The reason I love Concorde so much is the fact that it was, and still is, probably one of the most beautiful and sophisticated creations mankind has ever made, up there with the likes of the Saturn V Rocket. With smooth crisp lines and a long sweeping body, Concorde, although very much a plaything for the rich, showed the world that Supersonic travel is not just reserved for Fighter Pilots, but for the fare paying public as well, and took us to a place where I sadly feel we shan’t return to, not in this day and age.
So where does Concorde’s story begin? Well our ability to break the Sound Barrier is a good start, with the early Spitfire pilots of World War II inadvertently doing so, and then a flight by the experimental Bell X-1; which was launched from the underbelly of a bomber and jetted off into a world very much of its own. Following these breakthroughs in speed, the first considerations for a passenger alternative were considered as far back as 1950, and in 1954 the first meeting of the Super Sonic Transport (SST) Committee was held.
Original intentions were to build passenger aircraft to similar principles as the X-1, but these were shelved due to impracticality. Instead a new design known as the Delta-Wing was looked at, being used on the likes of the Avro Vulcan. Ideas were created and tests carried out on the similarly designed Handley Page HP.115, a purpose built aircraft for the intention of making the perfect testbed for the future SST.
Eventually, the Delta design chosen was dubbed the Ogee Platform, derived from the Ogival Wing design. The most important intention of the design was to place the wing’s centre of pressure as close as possible to the centre of gravity so as to lower the amount of control force required to pitch the aircraft, and the Ogee Platform came closest to this requirement.
Final design requirements came down to the design of the airframe itself outside of the wings. Essentially, the aircraft was similar in design to contemporary Delta-Wing fighter jets with a long streamlined nose and a smooth body to reduce resistance as much as possible. Problems came with the actual operation of the aircraft’s basic functions, most notably the cockpit; which had to be designed with streamlining in mind but couldn’t use conventional aircraft windows with the strengthened window frame obscuring the view forward for takeoff and landing. In response designers created a Drooping Nose, where the streamlined visor could be raised and lowered with conventional aircraft windscreens behind to provide a view similar to that of a regular aircraft. Due to the length of the aircraft, it was fitted with a small wheel at the rear of the frame so as to absorb any potential tail-strikes during takeoff and landing.
During supersonic flight and transit through the Sound Barrier, fuel would be distributed between the forward fuel tanks and a small fuel tank in the rear whilst the aircraft was accelerating and decelerating so as to alter the centre of mass, essentially acting as an auxiliary trim control.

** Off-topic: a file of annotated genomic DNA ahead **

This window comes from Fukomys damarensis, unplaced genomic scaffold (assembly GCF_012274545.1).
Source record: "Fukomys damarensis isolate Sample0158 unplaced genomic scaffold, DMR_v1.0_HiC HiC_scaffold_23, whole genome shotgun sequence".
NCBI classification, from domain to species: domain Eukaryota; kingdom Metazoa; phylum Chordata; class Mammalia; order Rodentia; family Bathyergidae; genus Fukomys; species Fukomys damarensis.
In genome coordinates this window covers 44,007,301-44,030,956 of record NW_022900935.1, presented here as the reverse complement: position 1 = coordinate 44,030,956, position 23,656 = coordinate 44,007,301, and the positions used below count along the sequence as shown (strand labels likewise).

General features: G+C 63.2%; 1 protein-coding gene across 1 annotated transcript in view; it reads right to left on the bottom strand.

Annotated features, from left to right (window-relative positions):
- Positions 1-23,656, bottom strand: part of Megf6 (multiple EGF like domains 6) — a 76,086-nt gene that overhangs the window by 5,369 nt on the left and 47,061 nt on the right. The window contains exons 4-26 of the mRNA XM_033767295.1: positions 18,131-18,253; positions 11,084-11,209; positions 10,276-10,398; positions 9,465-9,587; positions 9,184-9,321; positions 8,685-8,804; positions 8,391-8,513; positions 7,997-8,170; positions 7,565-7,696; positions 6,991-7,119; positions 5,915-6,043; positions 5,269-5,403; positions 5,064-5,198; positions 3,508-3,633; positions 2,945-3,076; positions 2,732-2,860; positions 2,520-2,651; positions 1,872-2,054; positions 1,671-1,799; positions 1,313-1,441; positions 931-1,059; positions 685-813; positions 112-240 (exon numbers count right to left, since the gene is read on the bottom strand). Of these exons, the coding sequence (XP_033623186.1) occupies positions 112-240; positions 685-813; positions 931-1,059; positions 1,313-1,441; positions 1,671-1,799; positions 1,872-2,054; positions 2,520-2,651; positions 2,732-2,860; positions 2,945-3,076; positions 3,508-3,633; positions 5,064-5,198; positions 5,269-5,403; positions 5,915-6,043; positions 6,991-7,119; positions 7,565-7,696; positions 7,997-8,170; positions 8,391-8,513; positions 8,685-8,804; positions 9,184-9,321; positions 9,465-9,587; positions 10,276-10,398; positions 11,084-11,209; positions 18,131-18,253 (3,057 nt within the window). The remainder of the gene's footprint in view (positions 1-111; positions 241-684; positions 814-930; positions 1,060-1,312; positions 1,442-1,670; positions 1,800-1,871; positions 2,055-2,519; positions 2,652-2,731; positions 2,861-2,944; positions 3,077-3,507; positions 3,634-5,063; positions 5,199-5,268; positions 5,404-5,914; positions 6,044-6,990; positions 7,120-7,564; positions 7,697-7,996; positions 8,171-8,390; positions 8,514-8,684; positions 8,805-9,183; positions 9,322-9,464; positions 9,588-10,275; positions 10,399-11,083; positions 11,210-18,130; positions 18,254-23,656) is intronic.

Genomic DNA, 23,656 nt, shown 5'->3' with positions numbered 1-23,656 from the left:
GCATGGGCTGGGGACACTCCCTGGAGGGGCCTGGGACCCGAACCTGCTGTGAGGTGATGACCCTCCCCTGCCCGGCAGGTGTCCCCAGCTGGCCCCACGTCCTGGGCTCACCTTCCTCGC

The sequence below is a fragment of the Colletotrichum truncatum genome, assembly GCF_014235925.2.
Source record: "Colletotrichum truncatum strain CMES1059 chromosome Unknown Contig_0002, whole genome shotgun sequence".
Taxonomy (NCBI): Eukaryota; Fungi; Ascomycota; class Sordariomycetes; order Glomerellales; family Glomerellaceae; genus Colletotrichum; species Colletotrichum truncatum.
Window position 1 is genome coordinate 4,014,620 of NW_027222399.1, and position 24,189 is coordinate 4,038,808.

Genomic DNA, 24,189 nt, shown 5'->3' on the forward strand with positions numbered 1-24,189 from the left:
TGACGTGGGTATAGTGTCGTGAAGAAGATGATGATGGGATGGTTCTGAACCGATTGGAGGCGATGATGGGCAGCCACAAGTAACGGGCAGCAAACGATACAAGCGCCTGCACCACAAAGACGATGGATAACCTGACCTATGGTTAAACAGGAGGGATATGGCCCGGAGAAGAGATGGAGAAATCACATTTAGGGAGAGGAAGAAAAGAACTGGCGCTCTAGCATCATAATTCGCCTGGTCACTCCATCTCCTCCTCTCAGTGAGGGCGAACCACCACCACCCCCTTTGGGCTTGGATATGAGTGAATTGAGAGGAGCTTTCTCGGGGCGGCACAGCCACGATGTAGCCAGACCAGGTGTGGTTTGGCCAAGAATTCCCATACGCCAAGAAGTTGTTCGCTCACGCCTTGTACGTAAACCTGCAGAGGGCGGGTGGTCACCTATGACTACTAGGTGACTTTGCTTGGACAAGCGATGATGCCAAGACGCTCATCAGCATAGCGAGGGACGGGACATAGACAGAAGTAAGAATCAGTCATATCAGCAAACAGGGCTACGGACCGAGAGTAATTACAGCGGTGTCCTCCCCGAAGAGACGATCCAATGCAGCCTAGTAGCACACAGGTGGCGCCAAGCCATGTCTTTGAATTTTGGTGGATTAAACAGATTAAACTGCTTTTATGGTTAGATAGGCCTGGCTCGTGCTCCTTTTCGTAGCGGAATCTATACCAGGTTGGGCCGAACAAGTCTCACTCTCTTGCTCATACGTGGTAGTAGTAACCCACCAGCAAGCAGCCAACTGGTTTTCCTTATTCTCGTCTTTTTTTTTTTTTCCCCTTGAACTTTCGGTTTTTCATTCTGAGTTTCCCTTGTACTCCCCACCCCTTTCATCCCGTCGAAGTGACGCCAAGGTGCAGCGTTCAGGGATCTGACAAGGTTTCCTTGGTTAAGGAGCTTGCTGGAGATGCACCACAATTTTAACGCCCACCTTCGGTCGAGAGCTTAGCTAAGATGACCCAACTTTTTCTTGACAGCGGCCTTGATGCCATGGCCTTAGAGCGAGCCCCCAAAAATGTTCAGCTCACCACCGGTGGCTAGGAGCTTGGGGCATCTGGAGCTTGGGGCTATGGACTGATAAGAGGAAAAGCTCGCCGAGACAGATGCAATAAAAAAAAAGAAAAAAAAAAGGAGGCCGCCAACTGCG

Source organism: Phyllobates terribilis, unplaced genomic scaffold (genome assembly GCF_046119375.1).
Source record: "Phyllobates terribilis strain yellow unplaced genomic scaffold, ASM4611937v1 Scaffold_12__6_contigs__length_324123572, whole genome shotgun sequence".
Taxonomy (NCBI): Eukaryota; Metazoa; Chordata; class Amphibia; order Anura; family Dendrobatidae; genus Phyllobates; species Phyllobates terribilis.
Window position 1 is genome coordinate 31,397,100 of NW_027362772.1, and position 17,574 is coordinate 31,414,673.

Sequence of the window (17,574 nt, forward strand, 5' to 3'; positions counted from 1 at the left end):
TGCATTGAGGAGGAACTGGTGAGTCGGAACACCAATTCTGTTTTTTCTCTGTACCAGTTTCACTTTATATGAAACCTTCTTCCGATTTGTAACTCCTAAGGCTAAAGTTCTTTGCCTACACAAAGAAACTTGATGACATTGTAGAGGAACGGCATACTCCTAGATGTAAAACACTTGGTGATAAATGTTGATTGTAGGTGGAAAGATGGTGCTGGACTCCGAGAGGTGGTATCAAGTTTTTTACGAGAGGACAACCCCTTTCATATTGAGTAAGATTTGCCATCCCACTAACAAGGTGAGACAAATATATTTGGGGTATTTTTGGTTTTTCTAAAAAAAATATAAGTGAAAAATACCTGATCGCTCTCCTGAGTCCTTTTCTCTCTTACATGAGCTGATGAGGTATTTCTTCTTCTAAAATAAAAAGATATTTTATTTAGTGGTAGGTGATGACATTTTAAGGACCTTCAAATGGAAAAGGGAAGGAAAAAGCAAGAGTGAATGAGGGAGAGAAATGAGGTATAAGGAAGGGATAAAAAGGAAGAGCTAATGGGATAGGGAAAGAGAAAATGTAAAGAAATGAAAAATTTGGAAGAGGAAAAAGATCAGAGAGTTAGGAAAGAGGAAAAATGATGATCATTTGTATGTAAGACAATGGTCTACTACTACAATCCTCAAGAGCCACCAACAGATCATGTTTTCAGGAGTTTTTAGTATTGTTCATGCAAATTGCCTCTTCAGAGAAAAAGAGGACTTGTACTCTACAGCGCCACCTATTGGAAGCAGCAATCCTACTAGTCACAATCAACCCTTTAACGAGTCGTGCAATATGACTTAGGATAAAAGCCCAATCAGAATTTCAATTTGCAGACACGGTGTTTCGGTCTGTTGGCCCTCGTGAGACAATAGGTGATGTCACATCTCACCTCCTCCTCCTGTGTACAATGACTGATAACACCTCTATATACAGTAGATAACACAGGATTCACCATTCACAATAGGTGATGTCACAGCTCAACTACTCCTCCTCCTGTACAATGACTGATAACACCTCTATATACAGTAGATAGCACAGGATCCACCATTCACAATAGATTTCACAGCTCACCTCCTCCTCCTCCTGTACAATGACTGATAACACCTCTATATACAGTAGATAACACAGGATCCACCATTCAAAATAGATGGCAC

But one of the most endearing parts of the design was the point on the nose, which is not there for stylish flare but for a very important reason. Without the point, aircraft attempting to transit the sound barrier would face much greater resistance as the airframe is much larger and more obtrusive. The point on the other hand breaks the sound barrier ahead of the actual aircraft itself, meaning the transit effect travels around the frame of the aircraft rather than against the hull.
Of course, the most difficult part when it came to getting the SST to go are the actual engines themselves. For the greatest efficiency, the new SST couldn’t use conventional Turbofan engines as their cross-sectional area was too excessive. Instead, Rolls Royce was commissioned to build a set of Turbojet engines that could be slung in streamlined pods underneath the wings. The result was a quad set of Rolls Royce/Snecma Olympus 593 engines that had been developed from the Bristol engines used on the Vulcan bomber. In all, only 67 of these engines were ever built, and had an overall maximum thrust of 38,000lbf, pushing the SST to beyond the speed of sound.
By the mid-1960’s the designs had been near enough perfected, and after signing up
with Sud Aviation of France (later to become Aérospatiale), the combined efforts of British Aerospace and Aérospatiale resulted in the construction of two prototypes in 1965, these aircraft being dubbed ‘Concorde’, the French word for Harmony, Agreement, or Union. Concorde 001 was built in France at Aérospatiale’s factory in Toulouse, whilst Concorde 002 was built at the BAC works in Filton near Bristol. The first flight of a Concorde aircraft took place on the 2nd March 1969, with Concorde 001 flying from Toulouse. On the 9th April, Concorde 002 made its first flight from Filton, and on October 1st, 001 made its first supersonic flight.
Both aircraft were presented at the Paris Airshow of June 1969, alongside one of their rivals, the Boeing 747. But Concorde was not the world’s first supersonic commercial airliner, as the Soviet Union had beaten them to the punch in June of that year with the Tupolev Tu-144, an aircraft of almost exactly the same principles of Concorde that had been hastily put together between 1965 and 1968 after blueprints and designs had been obtained by Soviet Agent Sergei Fabiew. The Tu-144 made its first supersonic flight in June 1969, and made its first supersonic commercial flights with Aeroflot in May 1970. However, the ‘Concordski’ (as it was known by the West), had many serious flaws, which came to bear in a series of horrendous crashes.